When Brown students in 2030 sit down in the campus center with a cup of coffee and open a newspaper, what will they read? And when they open their history books and read about the first years of the new millennium, what will they think of the times we live in today? Will the eight years of George W. Bush's presidency be remembered as an aberration or as the beginning of a new era?
I know it goes against the ideal of journalistic objectivity for me to state this, but it's also blindingly obvious: I am a Democrat - not a lesser-of-two-evils Democrat but a gung-ho partisan Democrat. And like many Democrats, I can't help feeling apprehensive as I look toward the future.
In between two semesters of adopting a neutral perspective as an editor of The Herald, I spent the summer working in the press office of John Kerry's presidential campaign. Inverting my relationship with journalism was an enlightening and often difficult experience. It was frustrating to read and watch news coverage that was often petty, sloppy and biased, and to wonder if we at The Herald weren't sometimes guilty of the same offenses. And it was frustrating to put aside partisanship when I returned to Brown in the fall, writing editorials that encouraged voting but never endorsed Kerry, no matter how passionately I personally supported him.
During the months and weeks before the election, I would often wonder why I had declared my primary allegiance to journalism rather than to the Democrats and given up advocacy just when my party was most in need of support. But I came to realize that I hadn't given up advocacy at all. As much as I wish the idea of objectivity were neutral and nonpolitical, it isn't. The principles of a free press are very much in danger today, and when I left the Kerry campaign for The Herald, it was with a renewed commitment to fight for those principles.
It seems that reality itself is out of vogue these days - under attack both from a political movement that does not recognize the validity of empirical arguments and from a mainstream media that no longer values facts, only opinion.
The Bush administration and its allies on the right have deliberately distanced themselves from what a Bush aide, quoted in a New York Times Magazine article last fall, famously termed the "reality-based community." The political power of radical Christian movements is one force driving this process, but the radical right's disregard for the truth extends beyond religious matters. President Bush and his allies glibly dismiss any questions or facts they deem politically disagreeable. Bush projects an appearance of confidence and trustworthiness as he repeatedly lies and distorts the truth.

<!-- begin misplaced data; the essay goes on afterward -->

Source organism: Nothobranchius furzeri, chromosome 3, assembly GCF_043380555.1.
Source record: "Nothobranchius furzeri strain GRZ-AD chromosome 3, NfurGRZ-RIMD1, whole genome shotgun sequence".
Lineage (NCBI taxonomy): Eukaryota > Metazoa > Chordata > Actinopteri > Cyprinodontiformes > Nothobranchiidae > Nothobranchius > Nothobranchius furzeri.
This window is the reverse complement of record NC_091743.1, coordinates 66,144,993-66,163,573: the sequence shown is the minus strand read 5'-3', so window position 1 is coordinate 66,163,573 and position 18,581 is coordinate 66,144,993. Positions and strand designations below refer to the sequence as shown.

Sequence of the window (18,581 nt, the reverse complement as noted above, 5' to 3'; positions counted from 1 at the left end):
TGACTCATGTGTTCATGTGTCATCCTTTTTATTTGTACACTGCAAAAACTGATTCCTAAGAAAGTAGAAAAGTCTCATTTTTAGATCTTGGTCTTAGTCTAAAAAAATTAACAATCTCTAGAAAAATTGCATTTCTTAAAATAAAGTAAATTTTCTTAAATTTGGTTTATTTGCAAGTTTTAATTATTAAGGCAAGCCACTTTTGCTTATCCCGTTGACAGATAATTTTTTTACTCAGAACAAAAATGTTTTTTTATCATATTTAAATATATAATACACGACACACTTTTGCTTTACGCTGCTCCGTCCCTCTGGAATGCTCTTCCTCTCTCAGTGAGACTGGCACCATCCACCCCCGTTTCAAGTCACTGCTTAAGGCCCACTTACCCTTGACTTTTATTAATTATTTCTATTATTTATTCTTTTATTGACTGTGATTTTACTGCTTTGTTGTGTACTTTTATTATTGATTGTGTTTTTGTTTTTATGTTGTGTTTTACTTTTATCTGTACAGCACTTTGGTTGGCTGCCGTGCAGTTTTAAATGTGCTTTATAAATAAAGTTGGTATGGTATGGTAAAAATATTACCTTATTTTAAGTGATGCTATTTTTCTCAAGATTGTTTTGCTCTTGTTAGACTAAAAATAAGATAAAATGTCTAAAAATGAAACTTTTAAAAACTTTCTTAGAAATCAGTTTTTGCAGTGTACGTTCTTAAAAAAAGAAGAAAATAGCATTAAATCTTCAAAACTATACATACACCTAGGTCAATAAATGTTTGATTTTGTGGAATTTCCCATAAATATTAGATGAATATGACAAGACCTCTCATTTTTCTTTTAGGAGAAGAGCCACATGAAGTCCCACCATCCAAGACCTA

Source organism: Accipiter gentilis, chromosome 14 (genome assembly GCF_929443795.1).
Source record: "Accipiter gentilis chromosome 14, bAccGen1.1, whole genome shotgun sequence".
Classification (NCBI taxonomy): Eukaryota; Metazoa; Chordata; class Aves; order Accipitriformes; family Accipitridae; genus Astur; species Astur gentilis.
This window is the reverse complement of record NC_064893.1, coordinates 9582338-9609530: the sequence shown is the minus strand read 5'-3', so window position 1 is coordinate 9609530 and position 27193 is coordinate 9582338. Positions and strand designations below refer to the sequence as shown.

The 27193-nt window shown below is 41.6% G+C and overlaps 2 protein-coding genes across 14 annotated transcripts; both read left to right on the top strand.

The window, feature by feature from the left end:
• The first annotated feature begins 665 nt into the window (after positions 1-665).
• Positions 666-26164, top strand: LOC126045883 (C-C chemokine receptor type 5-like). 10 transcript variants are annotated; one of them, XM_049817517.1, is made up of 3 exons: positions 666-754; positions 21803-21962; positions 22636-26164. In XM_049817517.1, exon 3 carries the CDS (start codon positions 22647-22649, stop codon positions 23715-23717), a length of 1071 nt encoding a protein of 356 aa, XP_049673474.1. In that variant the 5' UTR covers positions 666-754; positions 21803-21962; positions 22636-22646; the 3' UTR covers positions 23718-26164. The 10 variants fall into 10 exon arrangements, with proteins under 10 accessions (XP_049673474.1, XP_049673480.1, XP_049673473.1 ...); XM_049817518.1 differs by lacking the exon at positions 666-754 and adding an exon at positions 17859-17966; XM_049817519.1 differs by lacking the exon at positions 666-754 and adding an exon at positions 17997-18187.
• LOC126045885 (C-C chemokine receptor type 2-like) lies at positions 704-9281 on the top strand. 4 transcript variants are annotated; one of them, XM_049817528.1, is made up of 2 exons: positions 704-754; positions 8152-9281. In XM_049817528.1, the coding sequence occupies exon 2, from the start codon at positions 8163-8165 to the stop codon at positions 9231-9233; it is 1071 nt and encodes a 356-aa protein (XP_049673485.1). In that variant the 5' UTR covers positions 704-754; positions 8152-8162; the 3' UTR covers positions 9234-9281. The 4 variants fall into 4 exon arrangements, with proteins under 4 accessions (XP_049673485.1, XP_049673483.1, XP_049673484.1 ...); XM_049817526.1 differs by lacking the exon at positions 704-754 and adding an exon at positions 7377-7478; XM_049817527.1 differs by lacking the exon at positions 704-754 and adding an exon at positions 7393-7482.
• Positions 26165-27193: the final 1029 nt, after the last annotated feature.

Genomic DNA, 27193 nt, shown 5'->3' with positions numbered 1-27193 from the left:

Meanwhile, television and print reporters alike have adopted a bizarrely relativistic attitude toward their duty as journalists, reporting all claims from all parties as equally valid. It's no wonder, as CNN anchor Anderson Cooper said in his May 6 lecture here at Brown, that nothing in politics seems real anymore. The mainstream media has lost its own connection to reality, presenting critical policy debates as if they were merely fights over political capital with no relevance for anyone outside the Beltway. Cynics and Greens can be forgiven for thinking that there's no difference between Democrats and Republicans, because in today's content-free political journalism, that's exactly how they're presented.
Perhaps the best articulation of this problem comes from Princeton philosophy professor Harry Frankfurt, whose essay "On Bullshit" is now a bestselling book. Bullshit artists, Frankfurt writes, are unlike liars in that they do not deliberately argue against the truth; rather, they pay no attention to the truth in the first place. Frankfurt concludes: "Bullshit is a greater enemy of the truth than lies are." In political debate and in the media, we are truly living in an age of bullshit. It is not that the truth is deliberately obscured but that, somehow, it has become irrelevant.
I know many people at Brown think The Herald is too critical, or that it takes itself too seriously. Perhaps they're right. But when we're skeptical of what an administrator tells us, when we publish news that's true and noteworthy even if it doesn't help Brown's public image, when we ask uncomfortable questions, we're not doing it because we're out to get anyone. Striving to be objective - to find the facts even when the facts are unpleasant - is how we uphold the values of this community.
Respecting the value of the truth doesn't just mean distinguishing between truth and fiction. It means distinguishing between fact and opinion and between reporting and public relations. And that line has to be drawn even at the local level, because when people stop appreciating the value of objective truth, all bets are off. Not only would journalism be worthless in such an environment, but so would academia.
Our generation will be called upon to address many crucial intellectual and policy questions in our lifetimes. But we cannot make wise decisions if we cannot count on having meaningful debate grounded in fact. This is why the current state of things frightens me, and it is why I think the most important challenge facing our generation is to preserve the value of reality. Whether I end up working in public service, government, journalism, or something else entirely, I hope I'll never stop fighting against bullshit in all its forms.
Twenty-five years from now, the political environment will have changed a great deal. But when Brown students in 2030 open a newspaper, read a blog, or have bytes of news virtually transmitted to their brains, I hope they'll still be searching for the truth and reading about matters of substance. And I hope our generation, having ascended to positions of power in media and politics, will make up for our legacy of bullshit by acting in defense of justice and in defense of truth.
Julia Zuckerman '05 was a Herald executive editor.